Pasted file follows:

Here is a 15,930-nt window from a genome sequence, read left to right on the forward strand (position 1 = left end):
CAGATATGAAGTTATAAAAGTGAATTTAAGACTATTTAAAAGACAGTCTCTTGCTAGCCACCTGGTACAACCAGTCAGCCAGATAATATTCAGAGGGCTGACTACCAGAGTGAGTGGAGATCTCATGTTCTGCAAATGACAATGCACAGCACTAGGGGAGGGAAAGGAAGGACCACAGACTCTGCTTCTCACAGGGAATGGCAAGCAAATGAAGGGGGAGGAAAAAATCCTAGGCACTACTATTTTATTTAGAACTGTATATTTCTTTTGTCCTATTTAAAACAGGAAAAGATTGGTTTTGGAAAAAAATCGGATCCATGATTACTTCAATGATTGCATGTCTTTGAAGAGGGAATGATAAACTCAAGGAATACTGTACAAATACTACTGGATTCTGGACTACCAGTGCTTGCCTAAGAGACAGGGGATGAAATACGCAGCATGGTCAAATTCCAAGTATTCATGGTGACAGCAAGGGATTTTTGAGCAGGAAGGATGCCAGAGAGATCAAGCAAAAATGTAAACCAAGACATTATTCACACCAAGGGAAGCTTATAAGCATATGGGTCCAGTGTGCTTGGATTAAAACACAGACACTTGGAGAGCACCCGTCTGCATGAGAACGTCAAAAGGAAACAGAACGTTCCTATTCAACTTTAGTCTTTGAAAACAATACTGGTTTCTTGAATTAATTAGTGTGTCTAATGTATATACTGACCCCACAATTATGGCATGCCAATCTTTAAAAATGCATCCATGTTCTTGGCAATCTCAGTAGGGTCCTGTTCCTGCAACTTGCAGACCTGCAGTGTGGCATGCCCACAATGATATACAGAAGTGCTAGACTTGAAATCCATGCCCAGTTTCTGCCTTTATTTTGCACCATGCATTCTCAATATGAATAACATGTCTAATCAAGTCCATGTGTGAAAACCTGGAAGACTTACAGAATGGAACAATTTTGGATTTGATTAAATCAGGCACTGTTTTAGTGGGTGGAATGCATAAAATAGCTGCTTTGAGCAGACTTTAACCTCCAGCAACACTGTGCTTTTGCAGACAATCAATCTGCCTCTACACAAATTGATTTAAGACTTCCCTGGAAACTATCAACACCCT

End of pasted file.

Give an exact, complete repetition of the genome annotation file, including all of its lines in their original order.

Here is a 15,930-nt window from a genome sequence, read left to right on the forward strand (position 1 = left end):
CAGATATGAAGTTATAAAAGTGAATTTAAGACTATTTAAAAGACAGTCTCTTGCTAGCCACCTGGTACAACCAGTCAGCCAGATAATATTCAGAGGGCTGACTACCAGAGTGAGTGGAGATCTCATGTTCTGCAAATGACAATGCACAGCACTAGGGGAGGGAAAGGAAGGACCACAGACTCTGCTTCTCACAGGGAATGGCAAGCAAATGAAGGGGGAGGAAAAAATCCTAGGCACTACTATTTTATTTAGAACTGTATATTTCTTTTGTCCTATTTAAAACAGGAAAAGATTGGTTTTGGAAAAAAATCGGATCCATGATTACTTCAATGATTGCATGTCTTTGAAGAGGGAATGATAAACTCAAGGAATACTGTACAAATACTACTGGATTCTGGACTACCAGTGCTTGCCTAAGAGACAGGGGATGAAATACGCAGCATGGTCAAATTCCAAGTATTCATGGTGACAGCAAGGGATTTTTGAGCAGGAAGGATGCCAGAGAGATCAAGCAAAAATGTAAACCAAGACATTATTCACACCAAGGGAAGCTTATAAGCATATGGGTCCAGTGTGCTTGGATTAAAACACAGACACTTGGAGAGCACCCGTCTGCATGAGAACGTCAAAAGGAAACAGAACGTTCCTATTCAACTTTAGTCTTTGAAAACAATACTGGTTTCTTGAATTAATTAGTGTGTCTAATGTATATACTGACCCCACAATTATGGCATGCCAATCTTTAAAAATGCATCCATGTTCTTGGCAATCTCAGTAGGGTCCTGTTCCTGCAACTTGCAGACCTGCAGTGTGGCATGCCCACAATGATATACAGAAGTGCTAGACTTGAAATCCATGCCCAGTTTCTGCCTTTATTTTGCACCATGCATTCTCAATATGAATAACATGTCTAATCAAGTCCATGTGTGAAAACCTGGAAGACTTACAGAATGGAACAATTTTGGATTTGATTAAATCAGGCACTGTTTTAGTGGGTGGAATGCATAAAATAGCTGCTTTGAGCAGACTTTAACCTCCAGCAACACTGTGCTTTTGCAGACAATCAATCTGCCTCTACACAAATTGATTTAAGACTTCCCTGGAAACTATCAACACCCT